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Investors Most Overweight US Stocks Since 2013 Despite Dismal Growth Outlook: Fund Manager Survey

Courtesy of ZeroHedge View original post here.

A "startling divergence" emerged last month when Bank of America held its latest Fund Manager Survey: according to the poll results, Wall Street professionals were the least bullish since Oct’20 as growth expectations turned negative for the first time since April 2020 on inflation and China pessimism. And yet, despite this economic gloom and doom, which pushed the self-reported allocation to bonds to an all-time low – on expectations of a stagflationary spike in rates – the allocation to stocks was just shy of all time highs!

Fast forward to today when in Michael Hartnett's latest Fund Manager Survey, which polled 388 panelists with $1.2 trillion in AUM participated, the Bank of America Chief Investment Strategist found that the mood has brightened a bit as the respondents are slightly "more constructive" (cash allocation dropped to 4.4% from 4.7%) than in the “bearish” Oct survey. The slight improvement in sentiment has left clients ending 20‘21 extremely “risk-on” via the biggest Overweight of US stocks since Aug’13, convinced inflation is transitory, and expecting the Fed to remain well behind the curve. 

Yet while there may be a tiny improvement in sentiment, the near-record divergence remains: as the chart below shows, while global growth expectations have stabilized /improved to net 3% in Nov’21 (from -6% last month, and still a far cry from the 91% peak in Mar’21) equity levels remain highly elevated at net 52%, a number historically correlated with macro expectations.

There was also an improvement in global profit expectations to net 6% in Nov’21 (from net-15% last month) off the back of a strong 3Q earnings season. This too is a long way off from the recent top of a 89% peak in Mar’21.

Another indicator of a positive turn in sentiment: the number of investors that want companies to invest their cash flow into capex is a net 54%, close to a 4 year high, and more than the number hoping for balance sheet improvement (24%) and a return of cash to shareholders (17%).

As we have previously discussed, if there is one thing the FMS survey respondents are good at, it is goalseeking a narrative that fits in with their worldview and in the latest FMS we had an example of that with the majority of investors expecting lower inflation despite even the Fed now conceding that that is no longer the case. As the next chart shows, despite worse-than-expected US October inflation data, a majority of FMS investors acknowledge that inflation is a risk but only 35% think it is permanent while 61% think it is transitory…

…while a net 14% of investors now expect global inflation will be lower, the lowest level since the onslaught of COVID-19 in Mar’20. In other words, 51% of investors expect lower inflation while 37% expect higher inflation

This, of course, is a critical variance that is required to justify the overweight outlook on stocks: if inflation expectations were indeed permanent then no amount of mental gymnastics would allow the "financial professionals" to remain as invested in stocks as they are currently. That's why it is imperative to maintain the fiction that inflation – currently the highest in 30 years – will not persist as the alternative will mean an aggressive tightening cycle that will force everyone to dump their risk exposure.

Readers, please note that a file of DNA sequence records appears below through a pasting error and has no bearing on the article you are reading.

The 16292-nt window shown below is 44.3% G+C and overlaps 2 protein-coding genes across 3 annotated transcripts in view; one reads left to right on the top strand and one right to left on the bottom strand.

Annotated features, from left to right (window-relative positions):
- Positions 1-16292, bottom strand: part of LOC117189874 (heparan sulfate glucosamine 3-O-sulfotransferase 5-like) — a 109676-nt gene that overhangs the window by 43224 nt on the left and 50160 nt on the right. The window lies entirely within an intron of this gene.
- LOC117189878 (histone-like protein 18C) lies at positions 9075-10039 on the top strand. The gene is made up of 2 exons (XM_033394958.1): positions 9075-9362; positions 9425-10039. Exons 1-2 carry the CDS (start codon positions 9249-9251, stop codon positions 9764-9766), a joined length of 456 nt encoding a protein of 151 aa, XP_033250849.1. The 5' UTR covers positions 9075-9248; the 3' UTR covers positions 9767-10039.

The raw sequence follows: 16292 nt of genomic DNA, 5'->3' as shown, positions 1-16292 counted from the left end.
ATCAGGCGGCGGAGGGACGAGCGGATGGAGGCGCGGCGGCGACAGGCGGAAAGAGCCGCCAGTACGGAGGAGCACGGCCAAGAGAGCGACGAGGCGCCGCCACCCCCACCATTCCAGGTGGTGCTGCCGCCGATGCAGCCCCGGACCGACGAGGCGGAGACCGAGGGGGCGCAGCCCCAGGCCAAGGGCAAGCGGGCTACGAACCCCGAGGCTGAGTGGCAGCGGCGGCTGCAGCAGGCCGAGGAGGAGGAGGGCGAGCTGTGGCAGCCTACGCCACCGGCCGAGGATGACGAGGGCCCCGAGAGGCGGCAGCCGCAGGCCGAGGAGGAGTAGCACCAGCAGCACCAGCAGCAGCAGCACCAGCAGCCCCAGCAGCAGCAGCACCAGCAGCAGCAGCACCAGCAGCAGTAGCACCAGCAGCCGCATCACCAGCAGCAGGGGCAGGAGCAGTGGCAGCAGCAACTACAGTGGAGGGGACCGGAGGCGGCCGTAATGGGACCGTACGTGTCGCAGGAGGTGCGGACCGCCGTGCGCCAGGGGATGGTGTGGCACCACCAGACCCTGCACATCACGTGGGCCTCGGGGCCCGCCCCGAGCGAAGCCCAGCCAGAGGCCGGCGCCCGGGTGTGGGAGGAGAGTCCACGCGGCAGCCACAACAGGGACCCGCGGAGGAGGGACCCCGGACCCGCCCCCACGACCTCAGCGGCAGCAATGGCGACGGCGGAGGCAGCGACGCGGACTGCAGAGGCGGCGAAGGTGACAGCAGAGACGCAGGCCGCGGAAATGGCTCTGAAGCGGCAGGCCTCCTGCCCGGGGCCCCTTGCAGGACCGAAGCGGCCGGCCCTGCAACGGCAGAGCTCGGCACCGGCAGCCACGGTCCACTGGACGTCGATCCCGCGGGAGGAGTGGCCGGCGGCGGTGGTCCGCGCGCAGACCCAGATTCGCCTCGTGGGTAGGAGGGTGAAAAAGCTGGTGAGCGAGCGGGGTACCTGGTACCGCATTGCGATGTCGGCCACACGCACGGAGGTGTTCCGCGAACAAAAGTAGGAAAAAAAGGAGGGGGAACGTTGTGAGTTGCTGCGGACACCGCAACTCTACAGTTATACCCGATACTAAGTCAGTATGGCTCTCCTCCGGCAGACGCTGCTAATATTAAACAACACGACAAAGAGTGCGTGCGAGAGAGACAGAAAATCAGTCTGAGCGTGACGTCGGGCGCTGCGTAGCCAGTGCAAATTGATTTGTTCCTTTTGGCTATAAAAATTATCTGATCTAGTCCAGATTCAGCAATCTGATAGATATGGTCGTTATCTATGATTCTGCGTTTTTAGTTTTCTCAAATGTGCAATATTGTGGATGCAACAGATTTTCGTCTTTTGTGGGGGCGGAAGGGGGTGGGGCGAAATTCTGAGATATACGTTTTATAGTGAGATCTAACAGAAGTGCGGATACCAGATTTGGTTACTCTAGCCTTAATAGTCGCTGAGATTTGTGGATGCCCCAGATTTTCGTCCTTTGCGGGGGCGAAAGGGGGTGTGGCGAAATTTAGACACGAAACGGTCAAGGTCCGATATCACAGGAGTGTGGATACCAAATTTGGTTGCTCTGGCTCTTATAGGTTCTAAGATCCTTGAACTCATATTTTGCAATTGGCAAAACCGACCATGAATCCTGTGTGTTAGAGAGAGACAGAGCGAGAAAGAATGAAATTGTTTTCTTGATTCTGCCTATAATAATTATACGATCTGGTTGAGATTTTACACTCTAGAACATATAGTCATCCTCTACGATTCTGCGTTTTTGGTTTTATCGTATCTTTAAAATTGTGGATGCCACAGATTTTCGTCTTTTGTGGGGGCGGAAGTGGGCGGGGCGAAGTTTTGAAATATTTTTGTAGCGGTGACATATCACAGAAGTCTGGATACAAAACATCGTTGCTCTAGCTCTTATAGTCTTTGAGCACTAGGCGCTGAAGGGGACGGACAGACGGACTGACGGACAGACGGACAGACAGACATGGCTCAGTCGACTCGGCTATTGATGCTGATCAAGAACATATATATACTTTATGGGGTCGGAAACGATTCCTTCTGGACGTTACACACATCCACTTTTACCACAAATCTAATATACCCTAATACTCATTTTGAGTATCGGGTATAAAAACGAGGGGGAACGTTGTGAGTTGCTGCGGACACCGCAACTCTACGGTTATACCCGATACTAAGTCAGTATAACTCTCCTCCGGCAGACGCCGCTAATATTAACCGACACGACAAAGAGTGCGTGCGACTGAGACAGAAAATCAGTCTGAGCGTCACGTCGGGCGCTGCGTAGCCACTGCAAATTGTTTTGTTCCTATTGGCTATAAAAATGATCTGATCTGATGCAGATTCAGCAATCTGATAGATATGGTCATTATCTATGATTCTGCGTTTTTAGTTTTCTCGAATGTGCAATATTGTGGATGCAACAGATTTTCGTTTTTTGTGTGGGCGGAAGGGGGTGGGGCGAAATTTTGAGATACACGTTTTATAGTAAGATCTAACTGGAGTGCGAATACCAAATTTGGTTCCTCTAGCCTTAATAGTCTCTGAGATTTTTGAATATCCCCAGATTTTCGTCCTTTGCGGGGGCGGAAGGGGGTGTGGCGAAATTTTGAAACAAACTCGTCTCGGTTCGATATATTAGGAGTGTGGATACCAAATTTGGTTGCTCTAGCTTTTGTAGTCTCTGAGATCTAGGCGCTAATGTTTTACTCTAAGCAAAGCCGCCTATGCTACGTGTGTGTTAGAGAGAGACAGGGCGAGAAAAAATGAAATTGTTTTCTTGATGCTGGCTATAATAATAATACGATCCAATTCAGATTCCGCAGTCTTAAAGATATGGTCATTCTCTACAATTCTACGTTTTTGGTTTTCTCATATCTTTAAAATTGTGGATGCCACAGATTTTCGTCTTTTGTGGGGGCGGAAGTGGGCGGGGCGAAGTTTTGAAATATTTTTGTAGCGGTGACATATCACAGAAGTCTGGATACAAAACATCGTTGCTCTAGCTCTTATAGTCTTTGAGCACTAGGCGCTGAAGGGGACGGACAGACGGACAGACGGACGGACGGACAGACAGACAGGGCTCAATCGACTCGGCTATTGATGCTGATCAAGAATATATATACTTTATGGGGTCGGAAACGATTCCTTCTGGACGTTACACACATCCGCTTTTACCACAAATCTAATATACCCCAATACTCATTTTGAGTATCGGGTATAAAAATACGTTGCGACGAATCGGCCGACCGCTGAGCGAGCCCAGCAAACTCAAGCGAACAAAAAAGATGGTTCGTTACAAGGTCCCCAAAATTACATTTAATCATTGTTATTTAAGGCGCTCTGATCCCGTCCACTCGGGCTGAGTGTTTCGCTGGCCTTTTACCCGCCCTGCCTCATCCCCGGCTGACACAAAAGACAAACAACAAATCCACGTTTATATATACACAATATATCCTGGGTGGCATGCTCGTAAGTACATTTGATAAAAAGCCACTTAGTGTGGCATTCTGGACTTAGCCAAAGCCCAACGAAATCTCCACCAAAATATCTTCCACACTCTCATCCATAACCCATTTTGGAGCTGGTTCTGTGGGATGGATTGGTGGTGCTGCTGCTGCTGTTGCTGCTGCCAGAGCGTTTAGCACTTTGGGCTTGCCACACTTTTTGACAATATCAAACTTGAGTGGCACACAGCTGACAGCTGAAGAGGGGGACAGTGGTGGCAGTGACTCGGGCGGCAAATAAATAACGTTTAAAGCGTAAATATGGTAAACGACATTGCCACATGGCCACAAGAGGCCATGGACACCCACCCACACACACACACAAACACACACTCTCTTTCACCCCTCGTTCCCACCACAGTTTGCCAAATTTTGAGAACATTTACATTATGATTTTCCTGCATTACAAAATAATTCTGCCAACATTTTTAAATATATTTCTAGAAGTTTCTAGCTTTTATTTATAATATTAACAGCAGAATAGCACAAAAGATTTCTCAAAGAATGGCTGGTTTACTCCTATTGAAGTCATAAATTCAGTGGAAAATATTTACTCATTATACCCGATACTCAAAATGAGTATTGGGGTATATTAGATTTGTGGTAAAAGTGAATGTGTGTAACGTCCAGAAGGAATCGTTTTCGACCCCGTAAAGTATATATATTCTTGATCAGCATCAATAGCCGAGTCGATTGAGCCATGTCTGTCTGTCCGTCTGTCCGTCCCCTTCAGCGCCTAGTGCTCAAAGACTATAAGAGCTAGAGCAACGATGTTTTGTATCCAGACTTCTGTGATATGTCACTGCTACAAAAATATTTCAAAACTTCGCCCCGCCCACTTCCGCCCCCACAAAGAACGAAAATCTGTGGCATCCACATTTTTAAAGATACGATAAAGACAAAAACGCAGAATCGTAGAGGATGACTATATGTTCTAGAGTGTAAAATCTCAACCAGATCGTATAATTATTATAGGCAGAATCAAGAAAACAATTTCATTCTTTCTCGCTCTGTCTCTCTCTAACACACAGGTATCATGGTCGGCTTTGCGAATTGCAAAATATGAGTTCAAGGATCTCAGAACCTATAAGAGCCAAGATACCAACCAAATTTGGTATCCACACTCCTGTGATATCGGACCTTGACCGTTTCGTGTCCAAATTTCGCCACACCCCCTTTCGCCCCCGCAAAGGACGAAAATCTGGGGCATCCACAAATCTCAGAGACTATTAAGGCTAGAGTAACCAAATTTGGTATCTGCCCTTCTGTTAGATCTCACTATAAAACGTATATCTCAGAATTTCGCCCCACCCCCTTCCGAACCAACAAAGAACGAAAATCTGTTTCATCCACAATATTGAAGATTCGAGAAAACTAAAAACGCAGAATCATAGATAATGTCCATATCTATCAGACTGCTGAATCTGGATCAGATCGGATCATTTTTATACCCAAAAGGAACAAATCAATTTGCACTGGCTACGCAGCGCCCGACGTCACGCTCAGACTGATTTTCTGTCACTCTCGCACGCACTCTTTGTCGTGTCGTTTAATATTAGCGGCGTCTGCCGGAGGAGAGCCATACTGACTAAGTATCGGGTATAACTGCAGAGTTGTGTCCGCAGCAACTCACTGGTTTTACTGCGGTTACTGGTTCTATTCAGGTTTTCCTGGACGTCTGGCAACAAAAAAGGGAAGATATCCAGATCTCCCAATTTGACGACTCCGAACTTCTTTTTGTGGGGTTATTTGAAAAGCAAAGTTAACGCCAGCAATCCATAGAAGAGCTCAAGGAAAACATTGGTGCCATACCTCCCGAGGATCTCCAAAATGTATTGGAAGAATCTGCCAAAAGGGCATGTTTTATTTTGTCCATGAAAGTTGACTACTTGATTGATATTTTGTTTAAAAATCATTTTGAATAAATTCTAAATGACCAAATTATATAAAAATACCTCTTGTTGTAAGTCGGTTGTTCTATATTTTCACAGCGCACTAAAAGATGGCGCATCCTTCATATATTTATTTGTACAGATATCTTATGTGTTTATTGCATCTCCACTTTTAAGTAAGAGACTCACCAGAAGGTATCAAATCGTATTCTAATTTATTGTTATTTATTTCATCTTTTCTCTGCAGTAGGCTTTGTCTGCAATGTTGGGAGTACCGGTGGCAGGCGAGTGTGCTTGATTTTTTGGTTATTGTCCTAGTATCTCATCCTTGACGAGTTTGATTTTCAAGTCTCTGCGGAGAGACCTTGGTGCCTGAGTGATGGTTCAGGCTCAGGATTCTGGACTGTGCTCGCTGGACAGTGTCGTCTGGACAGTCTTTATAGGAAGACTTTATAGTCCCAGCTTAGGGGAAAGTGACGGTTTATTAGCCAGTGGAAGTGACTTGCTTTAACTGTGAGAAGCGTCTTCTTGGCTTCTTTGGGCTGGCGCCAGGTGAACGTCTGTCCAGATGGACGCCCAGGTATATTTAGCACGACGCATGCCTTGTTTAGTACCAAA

It's also why FMS investors are now on average expecting 1.5 Fed hikes in 2022 (up from 1.1 last month) but an overall truncated cycle, similar to what we had in 2018. More than that – 39% of investors expect 2 hikes, while 37% expect 1, and 13% expect none. 8 out of 10 investors think the Fed will tighten by 1H23 with the average expectation now for Oct’22. But the punchline is that investors are not expecting the Fed to tighten aggressively (i.e. buy-in for Powell narrative on transitory inflation and modest tapering) because, as noted above, this would ruin the fiction of transitory inflation.

And since most do not believe inflation is permanent, YC flattening expectations have continued to increase.  The net % of investors that now expect a steeper yield curve has fallen drastically to now 9%, the lowest level since Feb’19, with rising long-end expectations coming in at net 64% (down from 74%).

Some other findings from the latest FMC: curiously, or perhaps due to the recent turmoil in China, respondents say EM equities are tipped to be the asset class with the best returns in 2022 by 34% of respondents, followed by S&P 500 (30%), Bitcoin (12%), oil (10%) and gold (10%).

It's also why Hartnett believes that the FMS Contrarian Trades are playing off survey extremes contrarians would be “long bonds-short stocks,” “long cash, short commodities,” “long EM, short US,” “long utilities, short banks.” 

Going back to the survey, many see rotation from cash to U.S. stocks, as well as rotation from energy, industrials and banks to discretionary and tech.

Investors reduced value vs. growth exposure, and increased momentum vs. quality exposure.

Note investors are “very long” equities, particular EU and U.S., as well as banks and tech, while they shun bonds, defensives (utilities, staples), and EM. Looking over the next 12 months, net 26% expect high momentum will beat low momentum, up 16ppt MoM and highest since Jun’21. Net 6% expect large caps will outperform small caps, down 7ppt MoM and lowest since Jun’21. And finally, net 20% expect value will beat growth, down 18ppt MoM.

Amusingly, despite being convinced – or at least so they say – that inflation is only transitory, inflation remains number 1 tail risk for 33% of participants, receding from 48%…

… while long tech, long Bitcoin and long ESG are most crowded trades.


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